These cards DO NOT have a TV-Out.

Analog monitors with d-Sub (VGA) interface are connected with special DVI-to-d-Sub adapters. The bundle also includes DVI-to-HDMI adapters (these graphics cards support video/audio transfer to HDMI receivers), so there should be no problems with such monitors. There is also the third output, directly to an HDMI receiver.

Maximum resolutions and frequencies:

  • 240 Hz Max Refresh Rate
  • 2048 x 1536 x 32bit x 85 Hz Max - analog interface
  • 2560 x 1600 @ 60 Hz Max - digital interface (all DVIs with Dual-Link)

What concerns MPEG2 playback features (DVD-Video), we analyzed this issue in 2002. Little has changed since that time. CPU load during video playback on modern graphics cards does not exceed 25%.

What concerns HDTV. You can read one review here.

We monitored temperatures using RivaTuner (written by A.Nikolaychuk AKA Unwinder). Here are the results:

GeForce 9800 GX2 2x512MB PCI-E

It's possible to monitor temperatures using an external sensor on the motherboard (the first GPU temperature value), as well as temperatures of each core, read through the NVIDIA driver (the second and the third temperatures). Practice proves our assumption that this cooling system is not very efficient, because it throws hot air outside only partially, most part of it stays inside. So it grows hot to 90B°C. It does not affect noise though, the fan rotates at a relatively low speed. The cooling system is not completely noiseless, of course, you can still make out some rustling. But it's not critical.

Let's proceed to bundles.


All bundles include a User Manual, CD with drivers and utilities, two external power splitters (one for 6 pins, the other for 8 pins), DVI-to-VGA, DVI-to-HMDI adapters, audio cable to transfer the signal from a sound card to HDMI. And now let's see what other accessories are added by each vendor.

Gigabyte GeForce 9800 GX2 2x512MB PCI-E
A basic bundle.
XFX GeForce 9800 GX2 2x512MB PCI-E
There is no HDMI adapter, although it's irrelevant, as there is a special connector. Company Of Heroes with the DX10 patch as a bonus.


Gigabyte GeForce 9800 GX2 2x512MB PCI-E

Traditional vertically-designed box. A bright glossy jacket in Gigabyte style with a box made of thick cardboard inside. The card itself is inside a foamed polyurethane compartment, so damages in transit are out of the question. Bundled accessories are stored in a compartment over the card.

XFX GeForce 9800 GX2 2x512MB PCI-E

This company is famous for its thick packages for Hi-End products. The same here. There is a cutout in a thick piece of porolon inside the box to accommodate the card. So the card will be perfectly preserved in transit.

Bundled accessories are stored in a special compartment.

Installation and Drivers

Testbed configuration:

  • Intel Core2 (775 Socket) based computer
    • CPU: Intel Core2 Extreme QX9650 (3000 MHz)
    • Motherboard: Gigabyte GA-X38-DQ6 on the Intel X38 chipset
    • RAM: 2 GB DDR2 SDRAM Corsair 1142 MHz (CAS (tCL)=5; RAS to CAS delay (tRCD)=5; Row Precharge (tRP)=5; tRAS=15)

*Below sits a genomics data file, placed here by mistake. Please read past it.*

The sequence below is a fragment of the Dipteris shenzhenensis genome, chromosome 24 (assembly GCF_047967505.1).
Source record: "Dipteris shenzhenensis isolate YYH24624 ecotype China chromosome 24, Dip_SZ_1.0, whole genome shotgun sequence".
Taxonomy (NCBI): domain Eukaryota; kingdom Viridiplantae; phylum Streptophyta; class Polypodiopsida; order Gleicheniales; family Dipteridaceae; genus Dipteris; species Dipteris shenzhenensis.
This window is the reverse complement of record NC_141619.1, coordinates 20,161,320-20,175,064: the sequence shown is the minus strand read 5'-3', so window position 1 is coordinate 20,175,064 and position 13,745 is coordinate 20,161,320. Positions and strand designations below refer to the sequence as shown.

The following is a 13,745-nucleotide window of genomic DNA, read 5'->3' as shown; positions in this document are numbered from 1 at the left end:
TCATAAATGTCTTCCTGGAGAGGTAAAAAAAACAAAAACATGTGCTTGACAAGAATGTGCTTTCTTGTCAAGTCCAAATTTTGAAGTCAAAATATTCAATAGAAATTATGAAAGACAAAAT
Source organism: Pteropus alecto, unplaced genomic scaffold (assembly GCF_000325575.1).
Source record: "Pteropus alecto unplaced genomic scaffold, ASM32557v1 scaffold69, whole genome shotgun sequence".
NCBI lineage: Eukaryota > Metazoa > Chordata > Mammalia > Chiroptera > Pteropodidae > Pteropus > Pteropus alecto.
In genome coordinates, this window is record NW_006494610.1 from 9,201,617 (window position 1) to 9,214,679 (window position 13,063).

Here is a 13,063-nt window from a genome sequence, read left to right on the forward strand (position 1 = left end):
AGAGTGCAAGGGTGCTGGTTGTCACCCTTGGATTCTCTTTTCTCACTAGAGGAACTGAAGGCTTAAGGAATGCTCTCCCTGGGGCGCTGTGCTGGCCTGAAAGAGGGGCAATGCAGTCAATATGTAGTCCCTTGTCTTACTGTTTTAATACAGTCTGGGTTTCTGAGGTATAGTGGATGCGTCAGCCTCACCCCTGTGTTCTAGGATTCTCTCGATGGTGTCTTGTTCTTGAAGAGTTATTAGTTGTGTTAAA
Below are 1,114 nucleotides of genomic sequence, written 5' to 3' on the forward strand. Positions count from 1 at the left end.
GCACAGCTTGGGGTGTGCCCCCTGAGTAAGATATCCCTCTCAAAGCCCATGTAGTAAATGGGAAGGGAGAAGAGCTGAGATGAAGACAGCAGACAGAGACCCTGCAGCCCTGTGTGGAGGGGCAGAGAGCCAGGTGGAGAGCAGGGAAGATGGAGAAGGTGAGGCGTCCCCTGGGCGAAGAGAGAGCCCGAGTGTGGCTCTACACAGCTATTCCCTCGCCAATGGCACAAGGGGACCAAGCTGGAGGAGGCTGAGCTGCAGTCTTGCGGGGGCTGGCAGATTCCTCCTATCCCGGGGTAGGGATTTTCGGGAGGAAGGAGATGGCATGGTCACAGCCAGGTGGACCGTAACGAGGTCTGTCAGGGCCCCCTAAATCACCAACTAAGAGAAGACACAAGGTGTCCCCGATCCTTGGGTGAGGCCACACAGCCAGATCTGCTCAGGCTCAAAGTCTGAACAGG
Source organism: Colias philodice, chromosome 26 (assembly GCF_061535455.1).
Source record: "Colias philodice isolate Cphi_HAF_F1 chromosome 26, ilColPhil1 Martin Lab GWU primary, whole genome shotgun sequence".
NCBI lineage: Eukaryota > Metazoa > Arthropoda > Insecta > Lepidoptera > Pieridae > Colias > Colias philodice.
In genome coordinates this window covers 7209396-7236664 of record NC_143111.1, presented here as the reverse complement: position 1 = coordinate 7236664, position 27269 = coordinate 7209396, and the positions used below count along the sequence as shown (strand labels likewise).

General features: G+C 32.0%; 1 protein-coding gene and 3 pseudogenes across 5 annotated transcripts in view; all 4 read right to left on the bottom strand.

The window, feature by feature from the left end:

• HDD: WD Caviar SE WD1600JD 160GB SATA
    • PSU: Tagan 1100-U95 (1100W)

  • OS: Windows XP SP2; DirectX 9.0c
  • OS: Windows Vista 32bit; DirectX 10.0
  • Monitor: Dell 3007WFP (30")
  • Drivers: ATI CATALYST 8.3; NVIDIA 174.74.
  • VSync disabled.

    Synthetic tests

    Our synthetic benchmarks are available here:

    • D3D RightMark Beta 4 (1050) with its description at http://3d.rightmark.org
    • D3D RightMark Pixel Shading 2 and D3D RightMark Pixel Shading 3 - tests of Pixel Shaders 2.0 and 3.0 link.
    • RightMark3D 2.0 with a brief description: link

    RightMark3D 2.0 requires MS Visual Studio 2005 runtime as well as the latest update of DirectX runtime.

    Synthetic tests were run with the following graphics cards:

    • NVIDIA GeForce 9800 GX2 with standard parameters (GF9800GX2)
    • NVIDIA GeForce 9800 GTX with standard parameters (GF9800GTX)
    • NVIDIA GeForce 8800 Ultra with standard parameters (GF8800U)
    • RADEON HD 3870 X2 with standard parameters (HD3870X2)

    These graphics cards were chosen for our comparison with GeForce 9800 GX2 for the following reasons: it will be compared to the new GeForce 9800 GTX and the old GeForce 8800 Ultra, because they are the fastest single-GPU graphics cards based on the same architecture. Besides, it will help us evaluate the effect of the second GPU in synthetic tests. What concerns RADEON HD 3870 X2, it's a similar dual-GPU solution from AMD, the only direct competitor to the graphics card under review.

    Direct3D 9: Pixel Filling tests

    This test determines peak texel rate in FFP mode for different numbers of textures applied to a pixel:

    Traditionally, not all graphics cards can demonstrate results close to their theoretical maximum. Results of synthetic tests are most often a tad lower than the theoretical maximum. Graphics cards based on G80 and RV670 come closer to this threshold than the other cards. NVIDIA cards, notable for improved TMUs, fail to reach their theoretical maximum in our old test.

    What concerns our graphics card under review, for some strange reason, which has to do with multi-GPU rendering, it has failed our fillrate tests. RADEON HD 3870 X2 performs very well, demonstrating results in between GeForce 9800 GTX and GeForce 8800 Ultra, when graphics cards are not limited by video memory bandwidth. Let's have a look at the fill rate results:

    The second synthetic test measures the fill rate. It shows the same situation adjusted for the number of pixels written into the frame buffer. In case of 0 and 1 texture, performance is still limited by memory bandwidth as well as by the number and frequency of ROPs. The competing solution from AMD again demonstrates results close to single-GPU cards from NVIDIA.

    We can see well that GeForce 9800 GX2 has a performance limit in this test, which does not let this graphics card demonstrate good results in compliance with the theory. However, our synthetic tests for DX9 are getting old, so we don't use them to determine relative performance. But we can assume that such a situation may also be repeated in some of the newer tests.